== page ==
The challenges of becoming a CEO in a crisis

Compassion, passion and communication are the three critical skills newly appointed chief executives believe are key


Leading a business is challenging enough for any chief executive (CEO), but taking the reins of an organisation during the coronavirus pandemic makes it more difficult than most business challenges. 

“At that level, you’ve already had a significant amount of pressure on you,” says Jane Walsh, CEO of SEEN Group, a specialist beauty agency, since November 2020. “But you usually go into a CEO role wanting to tell the business how you want to run it. Here, with furlough and other things, society was telling us how to run the business.”

Stan Pavlovsky, who became CEO of media library Shutterstock in April 2020, agrees. “Immediately we had to prepare for some seismic shifts,” he says. “You look at your business, and travel and advertising go away just overnight. Everything was cancelled, impacting our editorial coverage. Companies were scrambling and reducing their marketing budgets.” Pavlovsky recognised they needed to adjust the business.

Resizing businesses during the pandemic

Shutterstock launched several new subscription products for smaller businesses, reflecting the shift in advertising and marketing needs, and that big-budget investments were unlikely. Businesses knew they needed to cut their cloth differently and the companies serving them recognised this too. 

The company also took stock of what separated them from competitors and how they could help businesses do things they couldn’t otherwise because of restrictions around the pandemic. They began refreshing how they presented their pre-packaged editorial content, as clients would still need stock footage for advertising campaigns, but couldn’t necessarily produce it themselves.

But it wasn’t just their business offer that companies changed during the pandemic. How they transacted business and how they kept their own firms running was also different. Pavlovsky worried that working from home would be a strain for employees and could negatively impact the company. He took the decision to proactively over-communicate with employees. “We tried to put people at ease,” he says. 

Walsh concurs. “When the pandemic hit, I felt there was only really one way to navigate it, which was to completely over-communicate,” she says. Employees, worried for their future, needed clear messaging: something all CEOs can carry forward regardless of global events.

Enacting your vision of the company

It is a common trait for incoming CEOs to want to put their imprint on an organisation when they arrive in the C-suite. “I’m 33 and have a perspective that I want to break all the accepted wisdom down,” says Sam Hawkey, who became CEO of Saatchi & Saatchi in June 2020. 

Perversely, the outside issues brought by the pandemic made that job easier. “People talked a lot about how things were changing and this ‘new normal’,” he says. “Because of that, everyone knew stuff had to change. In chaos there’s always opportunity.”

Hawkey used the challenges brought about by COVID as an opportunity to justify his more radical decisions for the firm. The company saw a 12 per cent drop in revenue in 2020. Normally, that would be a brake on any big decisions to rethink the company, but this time it allowed him to accelerate changes.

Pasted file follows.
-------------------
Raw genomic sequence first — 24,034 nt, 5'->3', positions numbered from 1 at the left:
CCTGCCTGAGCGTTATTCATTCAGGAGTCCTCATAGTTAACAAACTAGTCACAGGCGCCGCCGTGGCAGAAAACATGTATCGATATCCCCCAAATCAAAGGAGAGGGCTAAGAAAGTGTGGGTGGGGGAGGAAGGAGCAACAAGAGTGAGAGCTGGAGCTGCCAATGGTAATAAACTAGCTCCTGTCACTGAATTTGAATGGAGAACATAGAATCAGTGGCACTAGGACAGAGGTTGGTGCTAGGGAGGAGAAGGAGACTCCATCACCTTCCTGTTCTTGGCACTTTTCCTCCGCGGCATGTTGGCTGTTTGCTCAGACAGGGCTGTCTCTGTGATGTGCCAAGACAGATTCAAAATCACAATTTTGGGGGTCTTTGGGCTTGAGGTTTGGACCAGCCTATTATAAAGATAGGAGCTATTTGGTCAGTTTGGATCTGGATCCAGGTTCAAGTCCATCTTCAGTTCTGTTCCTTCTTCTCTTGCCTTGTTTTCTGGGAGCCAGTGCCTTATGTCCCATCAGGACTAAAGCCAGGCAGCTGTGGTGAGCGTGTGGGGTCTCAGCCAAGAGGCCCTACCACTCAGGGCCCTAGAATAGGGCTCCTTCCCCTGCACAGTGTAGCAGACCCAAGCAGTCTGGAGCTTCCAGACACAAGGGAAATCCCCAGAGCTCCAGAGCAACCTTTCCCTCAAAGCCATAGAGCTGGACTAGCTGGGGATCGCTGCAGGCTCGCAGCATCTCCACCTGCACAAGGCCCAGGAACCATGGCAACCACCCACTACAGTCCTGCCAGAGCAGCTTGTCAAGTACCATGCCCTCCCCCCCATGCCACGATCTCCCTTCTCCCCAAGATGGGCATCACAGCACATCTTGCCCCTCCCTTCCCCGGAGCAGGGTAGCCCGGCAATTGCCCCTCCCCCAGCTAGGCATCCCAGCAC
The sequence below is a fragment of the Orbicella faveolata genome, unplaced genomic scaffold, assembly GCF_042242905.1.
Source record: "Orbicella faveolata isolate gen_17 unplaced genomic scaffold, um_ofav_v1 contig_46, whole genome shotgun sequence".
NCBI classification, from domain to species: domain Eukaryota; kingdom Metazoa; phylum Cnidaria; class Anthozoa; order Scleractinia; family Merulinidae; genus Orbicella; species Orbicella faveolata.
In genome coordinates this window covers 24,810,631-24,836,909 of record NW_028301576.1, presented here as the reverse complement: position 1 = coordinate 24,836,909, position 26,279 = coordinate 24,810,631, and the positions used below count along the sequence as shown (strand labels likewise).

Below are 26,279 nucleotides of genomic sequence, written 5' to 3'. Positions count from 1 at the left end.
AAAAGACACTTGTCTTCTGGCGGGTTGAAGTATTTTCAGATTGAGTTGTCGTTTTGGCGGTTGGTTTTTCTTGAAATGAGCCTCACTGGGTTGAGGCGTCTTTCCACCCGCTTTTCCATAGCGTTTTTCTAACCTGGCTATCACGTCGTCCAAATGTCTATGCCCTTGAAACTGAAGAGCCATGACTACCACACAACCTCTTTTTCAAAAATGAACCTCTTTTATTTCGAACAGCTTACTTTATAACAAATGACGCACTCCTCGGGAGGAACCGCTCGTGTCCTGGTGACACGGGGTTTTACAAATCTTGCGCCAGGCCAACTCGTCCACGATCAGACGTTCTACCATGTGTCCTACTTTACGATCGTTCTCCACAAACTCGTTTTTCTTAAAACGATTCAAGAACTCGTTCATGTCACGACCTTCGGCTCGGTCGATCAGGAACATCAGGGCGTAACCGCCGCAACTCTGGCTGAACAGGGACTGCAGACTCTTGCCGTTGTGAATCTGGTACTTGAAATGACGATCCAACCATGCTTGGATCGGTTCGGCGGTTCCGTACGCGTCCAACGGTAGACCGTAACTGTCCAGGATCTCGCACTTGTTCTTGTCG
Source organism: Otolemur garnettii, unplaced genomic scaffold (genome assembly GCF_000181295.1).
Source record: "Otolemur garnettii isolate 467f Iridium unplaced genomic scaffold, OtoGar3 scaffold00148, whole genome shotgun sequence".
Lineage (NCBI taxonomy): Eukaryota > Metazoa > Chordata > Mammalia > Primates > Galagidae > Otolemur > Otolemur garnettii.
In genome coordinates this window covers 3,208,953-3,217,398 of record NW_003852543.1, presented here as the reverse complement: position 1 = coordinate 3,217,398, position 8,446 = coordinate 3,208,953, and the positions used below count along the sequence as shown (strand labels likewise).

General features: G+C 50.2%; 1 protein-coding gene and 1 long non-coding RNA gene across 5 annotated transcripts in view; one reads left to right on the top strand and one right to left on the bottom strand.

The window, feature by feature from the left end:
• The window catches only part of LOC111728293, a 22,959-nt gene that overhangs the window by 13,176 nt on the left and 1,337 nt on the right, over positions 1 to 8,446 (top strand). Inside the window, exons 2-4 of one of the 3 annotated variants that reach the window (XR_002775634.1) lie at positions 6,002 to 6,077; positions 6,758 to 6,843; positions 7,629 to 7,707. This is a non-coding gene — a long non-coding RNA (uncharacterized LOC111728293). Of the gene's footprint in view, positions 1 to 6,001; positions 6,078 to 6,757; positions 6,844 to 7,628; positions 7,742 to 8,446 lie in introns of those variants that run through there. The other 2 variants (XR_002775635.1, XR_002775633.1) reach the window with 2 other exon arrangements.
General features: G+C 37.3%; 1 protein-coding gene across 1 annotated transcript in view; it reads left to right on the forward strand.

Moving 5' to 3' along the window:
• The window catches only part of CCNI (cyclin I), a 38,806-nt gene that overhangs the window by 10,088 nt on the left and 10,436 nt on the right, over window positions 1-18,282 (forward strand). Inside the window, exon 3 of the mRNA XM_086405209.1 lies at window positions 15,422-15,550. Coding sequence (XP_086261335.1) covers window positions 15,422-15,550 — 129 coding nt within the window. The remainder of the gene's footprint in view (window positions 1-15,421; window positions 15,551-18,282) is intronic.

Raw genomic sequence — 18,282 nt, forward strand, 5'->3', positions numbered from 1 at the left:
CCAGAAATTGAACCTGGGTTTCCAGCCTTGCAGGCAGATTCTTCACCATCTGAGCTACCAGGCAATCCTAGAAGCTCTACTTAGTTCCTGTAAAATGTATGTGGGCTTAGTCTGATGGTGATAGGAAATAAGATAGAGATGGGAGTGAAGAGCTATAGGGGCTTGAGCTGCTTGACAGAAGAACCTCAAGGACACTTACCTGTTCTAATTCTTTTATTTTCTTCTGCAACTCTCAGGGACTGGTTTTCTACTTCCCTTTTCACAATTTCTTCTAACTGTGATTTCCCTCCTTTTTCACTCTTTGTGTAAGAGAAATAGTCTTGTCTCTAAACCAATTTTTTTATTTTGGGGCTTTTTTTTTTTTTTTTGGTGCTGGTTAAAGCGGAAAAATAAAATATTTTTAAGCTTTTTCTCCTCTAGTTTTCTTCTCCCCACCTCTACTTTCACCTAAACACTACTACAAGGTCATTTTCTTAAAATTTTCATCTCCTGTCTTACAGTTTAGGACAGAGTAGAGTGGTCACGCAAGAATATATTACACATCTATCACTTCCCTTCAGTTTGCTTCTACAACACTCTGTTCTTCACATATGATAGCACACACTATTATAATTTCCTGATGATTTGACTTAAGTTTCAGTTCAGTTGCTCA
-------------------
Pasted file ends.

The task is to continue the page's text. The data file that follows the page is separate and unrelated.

Others found the pandemic more of a challenge to their efforts to recast firms in their image. “My vision for the company was to become much more ingrained in the workflow of our customers,” says Pavlovsky. But the first three months of the pandemic, and the first few months of his time in charge, were instead spent settling employees and listening to their concerns.

Keeping employee communication open

The shift to digital working was eased by Pavlovsky’s experience as chief operating officer at Shutterstock and the firm’s global outlook. “Our employees are used to seeing me on video, even before the pandemic,” he says. Video calls therefore aren’t unusual. He did, however, have to cut back on plans to visit every Shutterstock office in the first year of his tenure. “I like to learn from employees face to face,” he says. “That’s been a lot harder, for sure.” 

At Saatchi & Saatchi, Hawkey would have expected to see 100 employees a day, saying hello and picking up their general attitudes to work and the business. “Without that touch, you lose any sense of how the business is feeling,” he says.

In its place, firms sought much more proactive pursuit of employee feedback, actively courting their opinions to raise any concerns before they became a larger issue. “Whether it’s a pandemic or not, stakeholders in the business need that anyway,” says SEEN Group’s Walsh. It’s also important to be honest with the workforce about uncertainty. 

“Communication is so critical,” says Walsh. “The change which the pandemic forced is the need to be way more transparent.” She instigated weekly town hall meetings, giving key business updates. 

It was also important to set expectations around work, something that, as we rebound from the pandemic into a recession and people feel more uncertain in their jobs as competition increases, is more important than ever. 

Through the quest for employee feedback, Hawkey realised the danger of staff burnout during lockdown: “They end up working and working.” But he remains optimistic. “My mum taught me two things,” he says. “You make your own luck and, if you’re a positive person, you get 10 to 15 per cent more out of yourself and those around you.”

Walsh concludes: “Right now it’s about survival and team protection.”